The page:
Trident: David Davis Opposed Replacing U.K.'s Nuclear Subs

Britain’s fleet of trident missle-carrying submarines is up for renewal. Jeff J Mitchell / Getty Images

A British cabinet minister once argued that replacing the Trident nuclear deterrent with a newer system would "squander money," a view that contradicts the position of the government he has since joined.

David Davis, the Conservative MP for Haltemprice and Howden and Britain's new secretary of state for exiting the European Union, wrote in a Financial Times op-ed in 2009: "In this era of tight budgets it is evident that we should save the £20 billion [$26 billion] on an upgrade and make the Trident system last."

Davis argued that Britain did need a nuclear deterrent. But, he said, rather than replacing the submarines and nuclear missiles outright, a project that at the time was forecast to cost £20 billion ($26 billion), more could be done to delay their obsolescence and keep them fit for use.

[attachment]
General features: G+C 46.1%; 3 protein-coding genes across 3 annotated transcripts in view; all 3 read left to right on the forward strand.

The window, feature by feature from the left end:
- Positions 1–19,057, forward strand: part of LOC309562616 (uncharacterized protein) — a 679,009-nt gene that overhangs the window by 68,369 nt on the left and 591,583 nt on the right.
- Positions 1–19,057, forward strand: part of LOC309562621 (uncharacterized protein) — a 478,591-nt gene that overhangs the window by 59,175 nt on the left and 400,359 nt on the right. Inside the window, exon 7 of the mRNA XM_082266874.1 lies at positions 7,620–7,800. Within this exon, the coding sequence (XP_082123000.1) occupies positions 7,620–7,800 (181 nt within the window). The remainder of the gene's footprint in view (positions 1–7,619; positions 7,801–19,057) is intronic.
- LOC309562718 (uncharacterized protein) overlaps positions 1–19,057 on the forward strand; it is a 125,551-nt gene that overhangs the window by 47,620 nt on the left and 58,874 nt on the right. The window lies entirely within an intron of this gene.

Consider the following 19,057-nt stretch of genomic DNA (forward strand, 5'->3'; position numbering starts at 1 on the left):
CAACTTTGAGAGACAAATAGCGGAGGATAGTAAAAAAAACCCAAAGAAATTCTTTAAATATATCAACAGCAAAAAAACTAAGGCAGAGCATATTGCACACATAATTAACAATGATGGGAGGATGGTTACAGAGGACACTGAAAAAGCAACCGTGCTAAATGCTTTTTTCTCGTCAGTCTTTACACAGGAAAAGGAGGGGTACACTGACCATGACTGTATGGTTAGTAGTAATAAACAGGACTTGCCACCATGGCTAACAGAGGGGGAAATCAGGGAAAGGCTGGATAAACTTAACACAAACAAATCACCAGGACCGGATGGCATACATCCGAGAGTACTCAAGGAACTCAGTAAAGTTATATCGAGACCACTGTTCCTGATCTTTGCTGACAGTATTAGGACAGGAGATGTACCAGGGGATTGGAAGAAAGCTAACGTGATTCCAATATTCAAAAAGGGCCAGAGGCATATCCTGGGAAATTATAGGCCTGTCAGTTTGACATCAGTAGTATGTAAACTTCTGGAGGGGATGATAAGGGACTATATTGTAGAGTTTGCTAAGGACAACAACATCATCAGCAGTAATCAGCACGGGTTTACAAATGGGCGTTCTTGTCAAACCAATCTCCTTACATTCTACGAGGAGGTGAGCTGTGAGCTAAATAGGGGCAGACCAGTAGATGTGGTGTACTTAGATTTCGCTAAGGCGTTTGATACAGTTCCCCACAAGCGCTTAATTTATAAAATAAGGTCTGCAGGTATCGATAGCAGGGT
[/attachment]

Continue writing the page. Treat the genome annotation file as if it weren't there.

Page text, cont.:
"What we have now is more than enough and certainly does not require an upgrade," Davis wrote. He said it was "nonsense" to argue that the U.K.'s four Vanguard-class nuclear submarines could not be renovated to last longer rather than being replaced.

In their current state, the U.K.'s nuclear submarines are due to end their working lives in the late 2020s.

When Davis wrote his Financial Times article, he was a backbencher. But last week he joined the government of new Prime Minister Theresa May, accepting a cabinet role that would see him oversee the U.K.'s departure from the EU following its vote in a membership referendum.

May's government supports replacing the U.K.'s submarines with new, so-called "successor" models, and is to back this option in a vote on the issue on Monday afternoon. The government estimates that this will cost £31 billion ($41 billion), and is also budgeting for a £10 billion [$13 billion] contingency.

Newsweek contacted Davis's office to request clarification on his current position, but they were not able to provide a response by the time of publication.